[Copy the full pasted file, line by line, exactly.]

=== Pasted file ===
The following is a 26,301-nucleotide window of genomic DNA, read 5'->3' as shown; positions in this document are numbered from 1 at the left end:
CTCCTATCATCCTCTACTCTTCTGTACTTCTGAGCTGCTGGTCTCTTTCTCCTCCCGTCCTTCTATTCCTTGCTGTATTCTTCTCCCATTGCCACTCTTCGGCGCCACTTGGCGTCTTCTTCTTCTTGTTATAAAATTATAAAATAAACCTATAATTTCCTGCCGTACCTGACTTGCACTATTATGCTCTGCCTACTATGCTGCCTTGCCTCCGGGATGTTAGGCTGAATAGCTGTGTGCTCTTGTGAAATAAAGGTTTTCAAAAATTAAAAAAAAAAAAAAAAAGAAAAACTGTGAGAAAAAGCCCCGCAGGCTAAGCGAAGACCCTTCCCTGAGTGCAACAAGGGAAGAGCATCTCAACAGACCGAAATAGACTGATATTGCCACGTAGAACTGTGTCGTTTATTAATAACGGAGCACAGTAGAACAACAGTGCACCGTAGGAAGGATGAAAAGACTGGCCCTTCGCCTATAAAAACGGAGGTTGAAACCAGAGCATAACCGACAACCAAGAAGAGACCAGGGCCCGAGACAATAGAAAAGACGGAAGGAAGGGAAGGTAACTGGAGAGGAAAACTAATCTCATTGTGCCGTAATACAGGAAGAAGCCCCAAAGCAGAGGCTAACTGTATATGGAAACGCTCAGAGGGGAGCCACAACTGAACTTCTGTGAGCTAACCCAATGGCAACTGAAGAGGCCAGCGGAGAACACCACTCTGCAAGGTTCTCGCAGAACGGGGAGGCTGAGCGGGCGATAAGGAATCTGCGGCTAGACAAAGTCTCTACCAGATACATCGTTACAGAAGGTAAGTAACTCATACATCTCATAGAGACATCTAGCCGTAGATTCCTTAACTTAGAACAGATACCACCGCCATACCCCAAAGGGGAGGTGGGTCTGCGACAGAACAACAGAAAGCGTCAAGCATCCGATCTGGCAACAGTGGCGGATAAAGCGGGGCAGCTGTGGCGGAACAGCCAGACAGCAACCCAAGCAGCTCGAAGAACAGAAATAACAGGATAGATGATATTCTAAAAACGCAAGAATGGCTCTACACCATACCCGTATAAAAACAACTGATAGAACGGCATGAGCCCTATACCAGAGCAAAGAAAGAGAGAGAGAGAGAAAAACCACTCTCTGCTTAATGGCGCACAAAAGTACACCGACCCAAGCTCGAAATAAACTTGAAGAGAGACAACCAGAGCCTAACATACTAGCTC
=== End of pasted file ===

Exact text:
The following is a 26,301-nucleotide window of genomic DNA, read 5'->3' as shown; positions in this document are numbered from 1 at the left end:
CTCCTATCATCCTCTACTCTTCTGTACTTCTGAGCTGCTGGTCTCTTTCTCCTCCCGTCCTTCTATTCCTTGCTGTATTCTTCTCCCATTGCCACTCTTCGGCGCCACTTGGCGTCTTCTTCTTCTTGTTATAAAATTATAAAATAAACCTATAATTTCCTGCCGTACCTGACTTGCACTATTATGCTCTGCCTACTATGCTGCCTTGCCTCCGGGATGTTAGGCTGAATAGCTGTGTGCTCTTGTGAAATAAAGGTTTTCAAAAATTAAAAAAAAAAAAAAAAAGAAAAACTGTGAGAAAAAGCCCCGCAGGCTAAGCGAAGACCCTTCCCTGAGTGCAACAAGGGAAGAGCATCTCAACAGACCGAAATAGACTGATATTGCCACGTAGAACTGTGTCGTTTATTAATAACGGAGCACAGTAGAACAACAGTGCACCGTAGGAAGGATGAAAAGACTGGCCCTTCGCCTATAAAAACGGAGGTTGAAACCAGAGCATAACCGACAACCAAGAAGAGACCAGGGCCCGAGACAATAGAAAAGACGGAAGGAAGGGAAGGTAACTGGAGAGGAAAACTAATCTCATTGTGCCGTAATACAGGAAGAAGCCCCAAAGCAGAGGCTAACTGTATATGGAAACGCTCAGAGGGGAGCCACAACTGAACTTCTGTGAGCTAACCCAATGGCAACTGAAGAGGCCAGCGGAGAACACCACTCTGCAAGGTTCTCGCAGAACGGGGAGGCTGAGCGGGCGATAAGGAATCTGCGGCTAGACAAAGTCTCTACCAGATACATCGTTACAGAAGGTAAGTAACTCATACATCTCATAGAGACATCTAGCCGTAGATTCCTTAACTTAGAACAGATACCACCGCCATACCCCAAAGGGGAGGTGGGTCTGCGACAGAACAACAGAAAGCGTCAAGCATCCGATCTGGCAACAGTGGCGGATAAAGCGGGGCAGCTGTGGCGGAACAGCCAGACAGCAACCCAAGCAGCTCGAAGAACAGAAATAACAGGATAGATGATATTCTAAAAACGCAAGAATGGCTCTACACCATACCCGTATAAAAACAACTGATAGAACGGCATGAGCCCTATACCAGAGCAAAGAAAGAGAGAGAGAGAGAAAAACCACTCTCTGCTTAATGGCGCACAAAAGTACACCGACCCAAGCTCGAAATAAACTTGAAGAGAGACAACCAGAGCCTAACATACTAGCTC